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Hong Kong Nocturne: The Films of Johnnie To

Wednesday, June 18, 2008
6:30 p.m. Election
Johnnie To (Hong Kong, 2005)

(Hak se wui). It’s politics as usual, literally, when a triad society attempts to nominate a new boss in this slow-burn, atmospheric gangster thriller that starts off like a near-documentary study and winds up on the far side of Shakespearean tragedy. Two men vie to become the new leader of the Wo Shing Society, with the becalmed, forward-looking Lok (Simon Yam) the front-runner over loose cannon Big D (Tony Leung Ka-fai), who looks and acts like he stumbled out of a Kinji Fukasaku film. Neither can truly be boss, though, without the gang’s symbol, a centuries-old baton hidden in China. Both men send their minions to find the baton, but must contend with other gangsters angling for their own means. As fortunes rise and fall and allegiances shift (sometimes in the middle of one cell-phone call), Election moves from gangster film to tragicomedy to political satire, and boasts a finale that puts politicians’ claims of being “family men” and “fishing buddies” to an alarming end.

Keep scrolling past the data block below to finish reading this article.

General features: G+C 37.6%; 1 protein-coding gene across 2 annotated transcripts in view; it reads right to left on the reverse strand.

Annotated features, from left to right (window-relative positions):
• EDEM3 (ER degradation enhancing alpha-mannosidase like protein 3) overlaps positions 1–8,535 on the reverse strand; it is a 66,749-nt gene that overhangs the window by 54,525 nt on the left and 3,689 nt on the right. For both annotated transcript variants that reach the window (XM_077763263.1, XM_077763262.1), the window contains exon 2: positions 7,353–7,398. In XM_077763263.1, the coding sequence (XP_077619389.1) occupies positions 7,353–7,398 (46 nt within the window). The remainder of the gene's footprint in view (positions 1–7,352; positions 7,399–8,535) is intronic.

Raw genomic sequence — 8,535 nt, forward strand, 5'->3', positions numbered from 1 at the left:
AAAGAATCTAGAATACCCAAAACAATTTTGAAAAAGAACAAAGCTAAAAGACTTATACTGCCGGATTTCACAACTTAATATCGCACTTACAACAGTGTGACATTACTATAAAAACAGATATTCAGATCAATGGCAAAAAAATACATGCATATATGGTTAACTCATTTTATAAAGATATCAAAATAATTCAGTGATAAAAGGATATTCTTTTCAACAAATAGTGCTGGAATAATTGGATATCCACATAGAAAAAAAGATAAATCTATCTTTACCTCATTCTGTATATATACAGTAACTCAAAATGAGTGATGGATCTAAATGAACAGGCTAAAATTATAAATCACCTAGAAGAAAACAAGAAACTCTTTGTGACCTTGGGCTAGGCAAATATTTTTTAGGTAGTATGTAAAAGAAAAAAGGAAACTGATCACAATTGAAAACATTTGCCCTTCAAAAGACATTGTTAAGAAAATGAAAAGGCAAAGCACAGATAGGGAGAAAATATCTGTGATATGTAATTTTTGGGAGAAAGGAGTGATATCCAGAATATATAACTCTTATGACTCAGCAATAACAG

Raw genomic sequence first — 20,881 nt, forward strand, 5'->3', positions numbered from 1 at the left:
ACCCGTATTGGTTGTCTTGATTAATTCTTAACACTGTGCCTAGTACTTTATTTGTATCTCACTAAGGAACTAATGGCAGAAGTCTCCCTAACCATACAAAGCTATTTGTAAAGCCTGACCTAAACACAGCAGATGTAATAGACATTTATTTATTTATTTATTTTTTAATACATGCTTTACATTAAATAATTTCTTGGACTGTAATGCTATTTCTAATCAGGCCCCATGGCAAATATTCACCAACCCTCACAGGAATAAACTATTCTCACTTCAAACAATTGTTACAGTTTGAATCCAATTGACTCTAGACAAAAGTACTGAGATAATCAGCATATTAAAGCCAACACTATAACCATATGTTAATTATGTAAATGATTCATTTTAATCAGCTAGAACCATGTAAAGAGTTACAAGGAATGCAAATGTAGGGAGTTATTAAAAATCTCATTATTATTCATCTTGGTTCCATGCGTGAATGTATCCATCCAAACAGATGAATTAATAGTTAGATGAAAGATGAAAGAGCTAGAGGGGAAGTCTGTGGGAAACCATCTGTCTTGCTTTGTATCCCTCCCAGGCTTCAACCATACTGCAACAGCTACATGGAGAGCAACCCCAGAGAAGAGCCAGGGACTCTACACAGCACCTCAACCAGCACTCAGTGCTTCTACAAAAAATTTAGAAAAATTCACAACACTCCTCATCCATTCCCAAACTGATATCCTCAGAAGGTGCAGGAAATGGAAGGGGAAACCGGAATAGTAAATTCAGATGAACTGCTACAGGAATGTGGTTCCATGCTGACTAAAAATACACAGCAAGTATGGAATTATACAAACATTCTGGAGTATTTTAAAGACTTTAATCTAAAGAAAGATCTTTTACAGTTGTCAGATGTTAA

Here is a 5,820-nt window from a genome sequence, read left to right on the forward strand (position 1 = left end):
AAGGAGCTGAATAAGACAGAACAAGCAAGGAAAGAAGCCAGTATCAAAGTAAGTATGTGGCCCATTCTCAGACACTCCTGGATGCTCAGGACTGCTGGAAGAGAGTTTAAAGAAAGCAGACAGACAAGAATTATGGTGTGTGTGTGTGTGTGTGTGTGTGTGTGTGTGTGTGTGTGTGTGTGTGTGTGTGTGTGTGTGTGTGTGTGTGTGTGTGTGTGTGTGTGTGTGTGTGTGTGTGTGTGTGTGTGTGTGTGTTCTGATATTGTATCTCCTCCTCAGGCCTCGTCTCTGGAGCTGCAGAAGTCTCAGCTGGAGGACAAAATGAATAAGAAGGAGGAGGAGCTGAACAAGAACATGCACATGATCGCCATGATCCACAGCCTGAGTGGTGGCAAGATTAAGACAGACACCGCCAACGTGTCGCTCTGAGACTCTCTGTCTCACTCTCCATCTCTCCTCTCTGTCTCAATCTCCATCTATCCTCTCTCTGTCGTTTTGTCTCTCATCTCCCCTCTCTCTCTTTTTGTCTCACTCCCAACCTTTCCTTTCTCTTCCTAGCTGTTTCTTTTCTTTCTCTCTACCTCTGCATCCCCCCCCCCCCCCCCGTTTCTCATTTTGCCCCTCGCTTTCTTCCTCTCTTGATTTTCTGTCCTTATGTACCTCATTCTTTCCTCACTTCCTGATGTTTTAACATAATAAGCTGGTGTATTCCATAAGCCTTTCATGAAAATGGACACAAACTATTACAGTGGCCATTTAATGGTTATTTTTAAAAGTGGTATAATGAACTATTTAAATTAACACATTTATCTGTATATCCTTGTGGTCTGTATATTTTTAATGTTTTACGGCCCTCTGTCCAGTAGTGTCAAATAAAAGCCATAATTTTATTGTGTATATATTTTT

—Jason Sanders

• Written by Yau Nai-hoi, Yip Tin-shing. Photographed by Cheng Siu-keung. With Simon Yam, Tony Leung Ka-fai, Louis Koo, Nick Cheung. (100 mins, In Cantonese with English subtitles, Color, 35mm, From Tartan Films)